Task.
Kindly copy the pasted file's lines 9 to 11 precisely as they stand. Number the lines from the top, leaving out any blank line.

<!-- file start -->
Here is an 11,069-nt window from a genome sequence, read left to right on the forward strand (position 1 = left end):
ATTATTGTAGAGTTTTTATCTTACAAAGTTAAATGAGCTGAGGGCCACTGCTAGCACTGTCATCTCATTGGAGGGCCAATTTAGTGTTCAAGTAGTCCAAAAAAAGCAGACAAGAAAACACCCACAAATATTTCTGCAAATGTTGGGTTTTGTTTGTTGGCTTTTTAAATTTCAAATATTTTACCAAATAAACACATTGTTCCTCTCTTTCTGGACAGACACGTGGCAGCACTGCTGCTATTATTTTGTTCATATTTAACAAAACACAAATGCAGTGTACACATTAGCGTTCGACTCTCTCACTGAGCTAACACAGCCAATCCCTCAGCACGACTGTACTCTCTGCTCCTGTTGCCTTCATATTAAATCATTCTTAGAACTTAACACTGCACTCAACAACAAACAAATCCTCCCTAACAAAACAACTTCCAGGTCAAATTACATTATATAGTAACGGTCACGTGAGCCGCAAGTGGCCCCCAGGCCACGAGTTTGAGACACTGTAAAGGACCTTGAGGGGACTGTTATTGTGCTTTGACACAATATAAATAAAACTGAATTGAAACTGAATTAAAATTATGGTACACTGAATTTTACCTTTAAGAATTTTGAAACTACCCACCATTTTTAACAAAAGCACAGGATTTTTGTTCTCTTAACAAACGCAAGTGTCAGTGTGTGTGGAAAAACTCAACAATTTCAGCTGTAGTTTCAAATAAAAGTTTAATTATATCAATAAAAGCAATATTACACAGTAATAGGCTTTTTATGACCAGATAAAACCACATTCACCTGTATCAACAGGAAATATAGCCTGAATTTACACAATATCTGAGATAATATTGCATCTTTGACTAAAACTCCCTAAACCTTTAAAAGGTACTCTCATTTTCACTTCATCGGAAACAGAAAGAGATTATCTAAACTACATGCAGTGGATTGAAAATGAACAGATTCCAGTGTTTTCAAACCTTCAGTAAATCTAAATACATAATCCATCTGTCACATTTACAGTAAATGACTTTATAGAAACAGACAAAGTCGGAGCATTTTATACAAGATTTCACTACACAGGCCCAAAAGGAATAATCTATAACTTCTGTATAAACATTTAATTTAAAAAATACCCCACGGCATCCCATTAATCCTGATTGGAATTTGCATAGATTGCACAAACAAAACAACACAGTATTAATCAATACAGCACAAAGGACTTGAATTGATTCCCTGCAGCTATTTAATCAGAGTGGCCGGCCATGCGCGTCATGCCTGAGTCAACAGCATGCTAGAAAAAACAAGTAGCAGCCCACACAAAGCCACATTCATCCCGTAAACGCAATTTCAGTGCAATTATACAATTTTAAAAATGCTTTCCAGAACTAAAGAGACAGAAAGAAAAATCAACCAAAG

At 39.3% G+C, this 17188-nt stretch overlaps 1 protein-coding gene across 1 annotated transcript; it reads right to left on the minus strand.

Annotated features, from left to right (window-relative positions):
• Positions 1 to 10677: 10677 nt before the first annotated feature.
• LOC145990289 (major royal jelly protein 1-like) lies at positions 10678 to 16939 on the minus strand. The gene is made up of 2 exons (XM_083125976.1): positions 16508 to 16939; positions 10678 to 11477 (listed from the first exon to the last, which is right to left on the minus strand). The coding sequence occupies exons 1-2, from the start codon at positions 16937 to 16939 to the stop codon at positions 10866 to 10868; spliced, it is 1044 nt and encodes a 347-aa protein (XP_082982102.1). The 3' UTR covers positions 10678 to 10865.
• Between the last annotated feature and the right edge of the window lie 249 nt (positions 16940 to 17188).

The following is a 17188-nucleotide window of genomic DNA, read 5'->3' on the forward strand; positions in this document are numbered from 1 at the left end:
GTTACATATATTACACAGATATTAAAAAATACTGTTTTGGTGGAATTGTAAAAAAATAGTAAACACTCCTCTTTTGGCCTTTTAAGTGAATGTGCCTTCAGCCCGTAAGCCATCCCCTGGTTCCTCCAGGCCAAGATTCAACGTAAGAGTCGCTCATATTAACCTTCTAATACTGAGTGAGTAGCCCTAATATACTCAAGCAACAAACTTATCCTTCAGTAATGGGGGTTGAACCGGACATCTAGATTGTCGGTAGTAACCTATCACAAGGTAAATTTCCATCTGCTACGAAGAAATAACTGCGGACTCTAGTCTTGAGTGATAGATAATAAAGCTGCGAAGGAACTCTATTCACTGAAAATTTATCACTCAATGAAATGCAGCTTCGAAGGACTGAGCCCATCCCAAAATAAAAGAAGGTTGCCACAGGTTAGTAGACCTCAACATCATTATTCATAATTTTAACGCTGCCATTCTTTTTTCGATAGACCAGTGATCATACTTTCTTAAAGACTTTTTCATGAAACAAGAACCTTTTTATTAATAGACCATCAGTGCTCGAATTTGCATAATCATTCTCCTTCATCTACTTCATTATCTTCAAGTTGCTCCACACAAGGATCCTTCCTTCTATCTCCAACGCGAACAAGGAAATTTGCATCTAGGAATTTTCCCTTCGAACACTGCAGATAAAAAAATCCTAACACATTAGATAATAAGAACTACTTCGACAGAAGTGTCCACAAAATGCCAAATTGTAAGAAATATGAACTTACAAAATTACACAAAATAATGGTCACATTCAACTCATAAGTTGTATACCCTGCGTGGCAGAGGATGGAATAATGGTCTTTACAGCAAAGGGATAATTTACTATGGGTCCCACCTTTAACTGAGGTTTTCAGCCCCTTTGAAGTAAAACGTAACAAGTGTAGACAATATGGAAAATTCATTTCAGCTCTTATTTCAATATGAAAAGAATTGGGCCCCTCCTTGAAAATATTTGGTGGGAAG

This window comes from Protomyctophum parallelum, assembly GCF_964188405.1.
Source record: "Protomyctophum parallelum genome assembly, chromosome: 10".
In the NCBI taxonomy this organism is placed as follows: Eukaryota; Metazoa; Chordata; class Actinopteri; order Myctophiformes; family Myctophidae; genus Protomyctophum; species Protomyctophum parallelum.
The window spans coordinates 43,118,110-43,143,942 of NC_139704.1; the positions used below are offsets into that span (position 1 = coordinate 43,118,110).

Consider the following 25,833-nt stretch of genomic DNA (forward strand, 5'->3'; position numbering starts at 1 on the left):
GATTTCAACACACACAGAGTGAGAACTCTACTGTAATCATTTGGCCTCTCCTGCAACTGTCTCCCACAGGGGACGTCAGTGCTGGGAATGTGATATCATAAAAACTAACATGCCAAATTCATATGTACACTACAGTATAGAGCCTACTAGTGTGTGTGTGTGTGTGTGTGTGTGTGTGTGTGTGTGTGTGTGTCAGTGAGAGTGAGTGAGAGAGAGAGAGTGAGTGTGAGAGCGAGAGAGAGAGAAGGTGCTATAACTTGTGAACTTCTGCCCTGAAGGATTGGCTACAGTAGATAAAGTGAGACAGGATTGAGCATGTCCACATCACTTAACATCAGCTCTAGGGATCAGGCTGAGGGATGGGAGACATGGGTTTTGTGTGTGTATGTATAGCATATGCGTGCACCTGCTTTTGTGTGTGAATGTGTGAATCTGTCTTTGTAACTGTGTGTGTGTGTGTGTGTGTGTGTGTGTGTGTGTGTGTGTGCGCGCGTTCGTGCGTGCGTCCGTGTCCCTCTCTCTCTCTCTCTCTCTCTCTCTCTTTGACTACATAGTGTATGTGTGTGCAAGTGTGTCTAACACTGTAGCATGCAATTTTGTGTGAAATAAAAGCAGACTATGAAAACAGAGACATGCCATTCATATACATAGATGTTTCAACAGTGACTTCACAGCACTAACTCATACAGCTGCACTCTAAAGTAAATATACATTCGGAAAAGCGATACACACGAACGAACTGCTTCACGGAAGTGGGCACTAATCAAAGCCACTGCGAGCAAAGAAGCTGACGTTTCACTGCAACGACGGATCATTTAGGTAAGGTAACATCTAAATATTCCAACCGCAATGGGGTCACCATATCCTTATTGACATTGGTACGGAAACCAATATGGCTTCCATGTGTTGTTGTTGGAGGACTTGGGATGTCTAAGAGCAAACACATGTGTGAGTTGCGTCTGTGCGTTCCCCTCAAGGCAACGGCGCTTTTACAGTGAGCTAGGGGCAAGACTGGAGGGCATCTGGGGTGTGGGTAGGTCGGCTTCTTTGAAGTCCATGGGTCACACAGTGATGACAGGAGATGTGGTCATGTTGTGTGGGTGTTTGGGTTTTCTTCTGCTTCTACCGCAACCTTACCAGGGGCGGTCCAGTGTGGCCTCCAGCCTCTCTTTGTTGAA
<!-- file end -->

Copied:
GTTACATATATTACACAGATATTAAAAAATACTGTTTTGGTGGAATTGTAAAAAAATAGTAAACACTCCTCTTTTGGCCTTTTAAGTGAATGTGCCTTCAGCCCGTAAGCCATCCCCTGGTTCCTCCAGGCCAAGATTCAACGTAAGAGTCGCTCATATTAACCTTCTAATACTGAGTGAGTAGCCCTAATATACTCAAGCAACAAACTTATCCTTCAGTAATGGGGGTTGAACCGGACATCTAGATTGTCGGTAGTAACCTATCACAAGGTAAATTTCCATCTGCTACGAAGAAATAACTGCGGACTCTAGTCTTGAGTGATAGATAATAAAGCTGCGAAGGAACTCTATTCACTGAAAATTTATCACTCAATGAAATGCAGCTTCGAAGGACTGAGCCCATCCCAAAATAAAAGAAGGTTGCCACAGGTTAGTAGACCTCAACATCATTATTCATAATTTTAACGCTGCCATTCTTTTTTCGATAGACCAGTGATCATACTTTCTTAAAGACTTTTTCATGAAACAAGAACCTTTTTATTAATAGACCATCAGTGCTCGAATTTGCATAATCATTCTCCTTCATCTACTTCATTATCTTCAAGTTGCTCCACACAAGGATCCTTCCTTCTATCTCCAACGCGAACAAGGAAATTTGCATCTAGGAATTTTCCCTTCGAACACTGCAGATAAAAAAATCCTAACACATTAGATAATAAGAACTACTTCGACAGAAGTGTCCACAAAATGCCAAATTGTAAGAAATATGAACTTACAAAATTACACAAAATAATGGTCACATTCAACTCATAAGTTGTATACCCTGCGTGGCAGAGGATGGAATAATGGTCTTTACAGCAAAGGGATAATTTACTATGGGTCCCACCTTTAACTGAGGTTTTCAGCCCCTTTGAAGTAAAACGTAACAAGTGTAGACAATATGGAAAATTCATTTCAGCTCTTATTTCAATATGAAAAGAATTGGGCCCCTCCTTGAAAATATTTGGTGGGAAG

This window comes from Protomyctophum parallelum, assembly GCF_964188405.1.
Source record: "Protomyctophum parallelum genome assembly, chromosome: 10".